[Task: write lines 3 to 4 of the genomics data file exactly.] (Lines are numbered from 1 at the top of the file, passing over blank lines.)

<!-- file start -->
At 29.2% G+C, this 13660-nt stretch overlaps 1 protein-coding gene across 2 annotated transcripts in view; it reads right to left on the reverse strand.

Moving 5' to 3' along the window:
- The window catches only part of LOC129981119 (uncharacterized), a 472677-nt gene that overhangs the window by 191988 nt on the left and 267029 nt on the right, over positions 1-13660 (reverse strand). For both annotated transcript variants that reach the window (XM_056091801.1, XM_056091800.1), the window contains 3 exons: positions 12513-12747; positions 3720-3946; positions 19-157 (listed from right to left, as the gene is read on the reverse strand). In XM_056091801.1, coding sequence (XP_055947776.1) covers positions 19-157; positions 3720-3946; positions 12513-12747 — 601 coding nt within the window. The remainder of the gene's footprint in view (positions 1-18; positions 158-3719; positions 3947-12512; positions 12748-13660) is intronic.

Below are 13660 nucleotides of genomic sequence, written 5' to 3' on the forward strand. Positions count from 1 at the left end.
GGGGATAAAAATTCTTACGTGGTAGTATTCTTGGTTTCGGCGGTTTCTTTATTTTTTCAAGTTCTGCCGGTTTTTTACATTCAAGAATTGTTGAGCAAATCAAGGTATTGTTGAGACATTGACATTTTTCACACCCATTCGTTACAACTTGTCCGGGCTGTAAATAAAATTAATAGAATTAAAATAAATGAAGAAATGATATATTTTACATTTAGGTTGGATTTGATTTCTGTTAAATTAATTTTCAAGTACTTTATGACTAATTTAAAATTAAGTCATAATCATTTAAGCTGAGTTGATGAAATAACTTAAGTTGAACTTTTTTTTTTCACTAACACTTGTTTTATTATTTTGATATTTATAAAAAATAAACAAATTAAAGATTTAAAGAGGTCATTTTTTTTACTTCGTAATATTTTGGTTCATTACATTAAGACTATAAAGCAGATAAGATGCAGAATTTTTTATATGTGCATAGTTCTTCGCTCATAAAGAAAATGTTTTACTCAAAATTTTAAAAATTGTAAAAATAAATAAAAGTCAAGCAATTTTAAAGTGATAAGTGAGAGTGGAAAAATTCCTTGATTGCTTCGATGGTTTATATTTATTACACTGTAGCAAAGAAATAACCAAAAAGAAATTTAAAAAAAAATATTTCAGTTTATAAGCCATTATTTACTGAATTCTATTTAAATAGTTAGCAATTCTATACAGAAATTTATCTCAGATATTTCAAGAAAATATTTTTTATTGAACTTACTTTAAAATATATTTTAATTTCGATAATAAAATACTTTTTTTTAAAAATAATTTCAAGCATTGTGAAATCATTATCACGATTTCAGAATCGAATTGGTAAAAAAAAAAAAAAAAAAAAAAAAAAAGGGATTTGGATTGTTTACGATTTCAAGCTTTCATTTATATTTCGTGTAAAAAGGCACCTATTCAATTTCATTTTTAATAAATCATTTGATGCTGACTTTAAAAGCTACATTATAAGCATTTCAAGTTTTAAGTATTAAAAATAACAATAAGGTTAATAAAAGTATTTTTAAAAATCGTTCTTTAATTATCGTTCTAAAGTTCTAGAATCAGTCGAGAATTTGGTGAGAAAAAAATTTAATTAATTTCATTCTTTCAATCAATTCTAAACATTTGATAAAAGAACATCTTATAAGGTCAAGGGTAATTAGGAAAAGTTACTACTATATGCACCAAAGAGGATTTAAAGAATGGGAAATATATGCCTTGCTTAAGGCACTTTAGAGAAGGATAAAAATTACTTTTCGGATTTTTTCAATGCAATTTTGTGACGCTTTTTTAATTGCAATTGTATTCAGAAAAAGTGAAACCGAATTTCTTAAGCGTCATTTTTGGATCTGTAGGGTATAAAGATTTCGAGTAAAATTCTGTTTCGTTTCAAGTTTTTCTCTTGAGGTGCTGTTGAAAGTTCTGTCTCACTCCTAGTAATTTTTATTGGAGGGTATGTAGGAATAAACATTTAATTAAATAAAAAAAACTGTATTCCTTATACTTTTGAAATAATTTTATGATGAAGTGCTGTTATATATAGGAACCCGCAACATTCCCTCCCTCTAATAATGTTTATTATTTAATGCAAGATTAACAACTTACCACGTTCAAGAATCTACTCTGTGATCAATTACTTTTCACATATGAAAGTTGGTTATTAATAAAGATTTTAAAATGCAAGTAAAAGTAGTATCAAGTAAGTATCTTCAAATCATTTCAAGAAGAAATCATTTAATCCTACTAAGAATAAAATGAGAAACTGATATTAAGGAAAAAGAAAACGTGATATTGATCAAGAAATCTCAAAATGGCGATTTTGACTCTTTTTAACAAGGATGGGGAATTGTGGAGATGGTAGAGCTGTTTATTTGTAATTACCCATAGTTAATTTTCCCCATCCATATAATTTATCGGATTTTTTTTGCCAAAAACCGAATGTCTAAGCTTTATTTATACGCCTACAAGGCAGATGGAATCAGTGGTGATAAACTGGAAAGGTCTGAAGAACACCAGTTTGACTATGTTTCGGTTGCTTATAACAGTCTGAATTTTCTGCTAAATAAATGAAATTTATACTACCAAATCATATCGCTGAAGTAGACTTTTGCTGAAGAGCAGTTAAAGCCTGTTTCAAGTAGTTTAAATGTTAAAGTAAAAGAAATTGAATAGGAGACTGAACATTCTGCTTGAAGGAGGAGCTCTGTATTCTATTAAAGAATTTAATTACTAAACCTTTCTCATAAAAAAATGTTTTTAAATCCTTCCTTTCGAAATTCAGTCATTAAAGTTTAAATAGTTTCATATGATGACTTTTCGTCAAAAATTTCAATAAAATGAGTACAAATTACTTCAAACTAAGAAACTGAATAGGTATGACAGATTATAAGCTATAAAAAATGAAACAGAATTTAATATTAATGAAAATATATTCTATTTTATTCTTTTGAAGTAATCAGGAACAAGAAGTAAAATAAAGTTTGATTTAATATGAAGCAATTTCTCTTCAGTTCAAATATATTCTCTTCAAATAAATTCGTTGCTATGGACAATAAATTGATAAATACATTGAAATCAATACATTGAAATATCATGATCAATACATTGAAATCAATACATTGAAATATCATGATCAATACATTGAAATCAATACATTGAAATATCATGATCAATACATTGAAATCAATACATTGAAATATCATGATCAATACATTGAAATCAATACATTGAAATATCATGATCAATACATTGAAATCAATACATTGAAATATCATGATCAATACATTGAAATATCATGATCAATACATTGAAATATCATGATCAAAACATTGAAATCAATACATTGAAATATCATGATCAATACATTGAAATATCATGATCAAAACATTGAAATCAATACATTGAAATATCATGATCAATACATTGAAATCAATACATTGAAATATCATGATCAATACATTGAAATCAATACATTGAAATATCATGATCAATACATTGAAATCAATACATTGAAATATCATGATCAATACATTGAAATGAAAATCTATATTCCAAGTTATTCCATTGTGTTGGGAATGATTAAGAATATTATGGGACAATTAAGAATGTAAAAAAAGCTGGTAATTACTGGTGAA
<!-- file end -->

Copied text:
- The window catches only part of LOC129981119 (uncharacterized), a 472677-nt gene that overhangs the window by 191988 nt on the left and 267029 nt on the right, over positions 1-13660 (reverse strand). For both annotated transcript variants that reach the window (XM_056091801.1, XM_056091800.1), the window contains 3 exons: positions 12513-12747; positions 3720-3946; positions 19-157 (listed from right to left, as the gene is read on the reverse strand). In XM_056091801.1, coding sequence (XP_055947776.1) covers positions 19-157; positions 3720-3946; positions 12513-12747 — 601 coding nt within the window. The remainder of the gene's footprint in view (positions 1-18; positions 158-3719; positions 3947-12512; positions 12748-13660) is intronic.

Below are 13660 nucleotides of genomic sequence, written 5' to 3' on the forward strand. Positions count from 1 at the left end.